Brother Magnum | Meet Me in My Day Dream

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United States - Texas

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Blues: Texas Style Blues: Urban Blues Moods: Featuring Guitar
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Meet Me in My Day Dream

by Brother Magnum

Southern soul singer song writer with a touch of the blues
Genre: Blues: Texas Style
Release Date: 

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1. Have a Good Time
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3:12 $0.99
2. I Should Have Known
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3:03 $0.99
3. Cocaine Sheila
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3:58 $0.99
4. The Real Thang
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3:47 $0.99
5. Good Lovin' Feeling
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3:54 $0.99
6. Mexico
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3:13 $0.99
7. Love Wrong Blues
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3:29 $0.99
8. What I Need
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3:27 $0.99
9. Nee-mo Money
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2:48 $0.99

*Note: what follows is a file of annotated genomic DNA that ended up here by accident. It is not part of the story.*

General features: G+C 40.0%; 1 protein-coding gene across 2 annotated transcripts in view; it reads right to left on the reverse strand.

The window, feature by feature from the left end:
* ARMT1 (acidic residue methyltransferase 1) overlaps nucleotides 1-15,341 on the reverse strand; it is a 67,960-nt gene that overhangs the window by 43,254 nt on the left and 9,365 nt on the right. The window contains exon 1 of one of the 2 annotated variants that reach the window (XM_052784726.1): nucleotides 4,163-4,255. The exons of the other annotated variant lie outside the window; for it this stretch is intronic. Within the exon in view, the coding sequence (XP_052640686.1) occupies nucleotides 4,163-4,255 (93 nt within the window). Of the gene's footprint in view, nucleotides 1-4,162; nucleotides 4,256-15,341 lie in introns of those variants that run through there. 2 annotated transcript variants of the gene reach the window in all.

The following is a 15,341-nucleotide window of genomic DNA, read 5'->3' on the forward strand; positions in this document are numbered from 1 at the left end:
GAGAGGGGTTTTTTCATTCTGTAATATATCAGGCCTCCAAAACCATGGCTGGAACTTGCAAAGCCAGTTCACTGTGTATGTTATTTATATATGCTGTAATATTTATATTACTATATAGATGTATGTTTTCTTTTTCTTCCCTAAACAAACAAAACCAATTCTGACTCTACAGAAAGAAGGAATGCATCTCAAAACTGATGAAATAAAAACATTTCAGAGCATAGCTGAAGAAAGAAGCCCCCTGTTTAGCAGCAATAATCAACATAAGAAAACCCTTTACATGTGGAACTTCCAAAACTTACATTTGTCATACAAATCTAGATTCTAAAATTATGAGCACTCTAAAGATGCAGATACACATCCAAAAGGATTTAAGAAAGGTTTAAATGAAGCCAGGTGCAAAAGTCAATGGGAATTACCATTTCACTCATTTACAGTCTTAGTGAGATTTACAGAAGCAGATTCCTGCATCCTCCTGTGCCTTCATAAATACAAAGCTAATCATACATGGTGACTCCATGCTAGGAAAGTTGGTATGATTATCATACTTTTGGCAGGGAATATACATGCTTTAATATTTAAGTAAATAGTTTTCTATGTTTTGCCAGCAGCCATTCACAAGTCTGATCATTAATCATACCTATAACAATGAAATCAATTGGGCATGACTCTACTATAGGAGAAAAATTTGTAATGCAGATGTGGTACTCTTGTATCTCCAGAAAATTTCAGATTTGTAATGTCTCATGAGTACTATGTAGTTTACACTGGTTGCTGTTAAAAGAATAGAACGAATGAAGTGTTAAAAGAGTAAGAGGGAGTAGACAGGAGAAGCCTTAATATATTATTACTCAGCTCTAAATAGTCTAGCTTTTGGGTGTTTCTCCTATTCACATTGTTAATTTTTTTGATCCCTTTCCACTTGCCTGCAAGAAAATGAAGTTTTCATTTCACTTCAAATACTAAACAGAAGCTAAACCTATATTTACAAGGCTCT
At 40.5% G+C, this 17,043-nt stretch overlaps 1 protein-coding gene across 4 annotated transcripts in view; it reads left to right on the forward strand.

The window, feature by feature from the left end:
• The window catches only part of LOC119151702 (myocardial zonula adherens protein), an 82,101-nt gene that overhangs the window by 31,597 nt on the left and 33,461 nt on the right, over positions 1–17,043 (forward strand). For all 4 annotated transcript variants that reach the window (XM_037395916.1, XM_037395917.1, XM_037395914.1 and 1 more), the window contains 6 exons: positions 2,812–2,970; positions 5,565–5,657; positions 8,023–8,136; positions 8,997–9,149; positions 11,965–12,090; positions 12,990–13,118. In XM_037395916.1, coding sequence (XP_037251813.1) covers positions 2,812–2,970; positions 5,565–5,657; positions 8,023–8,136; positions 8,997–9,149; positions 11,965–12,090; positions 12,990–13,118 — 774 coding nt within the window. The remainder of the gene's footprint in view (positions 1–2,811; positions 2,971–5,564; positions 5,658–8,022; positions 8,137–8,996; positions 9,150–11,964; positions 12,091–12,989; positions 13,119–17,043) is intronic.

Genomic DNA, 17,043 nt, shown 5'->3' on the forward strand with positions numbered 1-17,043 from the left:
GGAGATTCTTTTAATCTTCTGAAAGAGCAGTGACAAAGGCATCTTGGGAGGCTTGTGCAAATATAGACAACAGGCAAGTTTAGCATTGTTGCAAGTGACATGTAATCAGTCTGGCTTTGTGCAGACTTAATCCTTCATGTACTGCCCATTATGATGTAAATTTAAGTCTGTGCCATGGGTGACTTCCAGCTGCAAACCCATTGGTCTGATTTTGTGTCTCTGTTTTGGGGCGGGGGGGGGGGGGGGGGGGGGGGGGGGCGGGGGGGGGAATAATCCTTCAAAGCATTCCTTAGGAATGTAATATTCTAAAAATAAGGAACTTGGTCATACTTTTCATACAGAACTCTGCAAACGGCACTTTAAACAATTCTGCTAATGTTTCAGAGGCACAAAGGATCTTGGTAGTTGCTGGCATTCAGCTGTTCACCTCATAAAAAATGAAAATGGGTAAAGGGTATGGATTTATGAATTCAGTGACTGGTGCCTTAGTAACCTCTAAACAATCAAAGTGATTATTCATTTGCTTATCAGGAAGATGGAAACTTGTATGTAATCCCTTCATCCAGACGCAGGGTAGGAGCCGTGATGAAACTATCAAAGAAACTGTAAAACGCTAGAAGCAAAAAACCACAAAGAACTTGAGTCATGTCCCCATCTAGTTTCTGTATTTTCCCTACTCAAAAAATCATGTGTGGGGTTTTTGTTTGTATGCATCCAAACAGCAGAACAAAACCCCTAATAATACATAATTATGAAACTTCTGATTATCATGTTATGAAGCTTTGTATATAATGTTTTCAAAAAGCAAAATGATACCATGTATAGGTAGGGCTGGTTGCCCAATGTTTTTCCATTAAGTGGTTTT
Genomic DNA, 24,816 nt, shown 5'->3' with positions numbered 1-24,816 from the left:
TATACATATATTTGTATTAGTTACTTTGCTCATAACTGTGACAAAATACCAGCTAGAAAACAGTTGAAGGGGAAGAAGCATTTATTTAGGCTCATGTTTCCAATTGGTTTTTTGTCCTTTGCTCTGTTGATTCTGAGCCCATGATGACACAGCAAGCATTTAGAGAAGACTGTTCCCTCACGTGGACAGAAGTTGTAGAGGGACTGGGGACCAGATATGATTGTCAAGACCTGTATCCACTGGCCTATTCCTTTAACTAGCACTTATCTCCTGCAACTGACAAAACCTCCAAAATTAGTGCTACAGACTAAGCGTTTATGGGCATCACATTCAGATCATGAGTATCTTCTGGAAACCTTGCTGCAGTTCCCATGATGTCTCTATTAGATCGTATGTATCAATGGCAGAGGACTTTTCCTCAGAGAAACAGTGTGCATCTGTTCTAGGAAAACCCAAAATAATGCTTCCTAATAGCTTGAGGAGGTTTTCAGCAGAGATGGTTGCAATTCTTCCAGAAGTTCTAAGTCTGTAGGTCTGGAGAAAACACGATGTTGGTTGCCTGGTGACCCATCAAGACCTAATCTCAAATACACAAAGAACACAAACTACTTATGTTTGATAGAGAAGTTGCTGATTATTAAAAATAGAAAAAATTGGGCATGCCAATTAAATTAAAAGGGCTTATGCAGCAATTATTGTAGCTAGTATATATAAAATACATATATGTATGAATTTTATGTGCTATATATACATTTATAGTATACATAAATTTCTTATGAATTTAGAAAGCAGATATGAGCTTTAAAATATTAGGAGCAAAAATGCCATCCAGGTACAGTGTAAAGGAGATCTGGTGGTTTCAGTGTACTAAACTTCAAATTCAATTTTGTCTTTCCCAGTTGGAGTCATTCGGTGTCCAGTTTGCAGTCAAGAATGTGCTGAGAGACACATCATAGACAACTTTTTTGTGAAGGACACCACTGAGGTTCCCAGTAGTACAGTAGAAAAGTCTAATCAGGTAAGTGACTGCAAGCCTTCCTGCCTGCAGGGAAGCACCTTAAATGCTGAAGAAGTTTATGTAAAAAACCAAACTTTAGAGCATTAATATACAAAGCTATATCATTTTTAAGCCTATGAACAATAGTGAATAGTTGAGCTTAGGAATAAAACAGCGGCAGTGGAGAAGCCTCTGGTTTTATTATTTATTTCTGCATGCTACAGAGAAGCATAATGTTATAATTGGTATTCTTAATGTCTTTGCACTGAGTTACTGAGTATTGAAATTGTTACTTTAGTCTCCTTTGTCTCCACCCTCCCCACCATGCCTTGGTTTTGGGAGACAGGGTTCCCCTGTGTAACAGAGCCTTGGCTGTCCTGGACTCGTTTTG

10. Everything I Wanted
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4:33 $0.99
11. Don't Get Me Talkin
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4:28 $0.99
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ABOUT THIS ALBUM


Album Notes
The city of Austin,Texas is full of musicians and entertainers with stories as unique as theweather is hot. If you’ve been hiding under a rock it’s still possible to have seen Brother Magnum. Playing over 130 shows yearly and releasing three CD’s you’ve probably seen him belting out whiskey throated vocals or picking one of his many guitars at a summer festival, corporate event or night club in Texas.

Brother Magnum is a soulful singer/songwriter who combines a unique blend of blues, classic soul, and roots rock bathed in good-timing lyrics about the trials and tribulations of life. Inspired by the greats such as Buddy Guy, BB King, Jimmi Hendrix, Otis Redding and Albert King, fans and critics alike have compared him to the likes of Robert Cray, Otis Redding, and Sly Stone. A California native who moved to Texas as a teen via a military father, he experienced the culture of America and the world moving where ever Uncle Sam would send his family. Magnum laughs, ”I don’t think we ever lived anywhere longer than two years during my childhood. That’s why the road is soothing for me.” Surrounded by his seven older siblings they spent many a night in new towns pretending to be anyone from the Jackson 5 to Kiss.

By the age of twelve he taught his self how to play drums, piano, and guitar. At age sixteen he started writing songs just to “make new friends” as he describes it. After years of playing fraternity houses throughout the states of Texas, Louisiana and Oklahoma he has focused his attention on his own material. Despite the tremendous amount of success, he is still as humble as the first time he stepped on stage. “When I’m on stage I’m just part of one big party man. I just happen to have a microphone and it’s my turn to tell a story, that’s all”.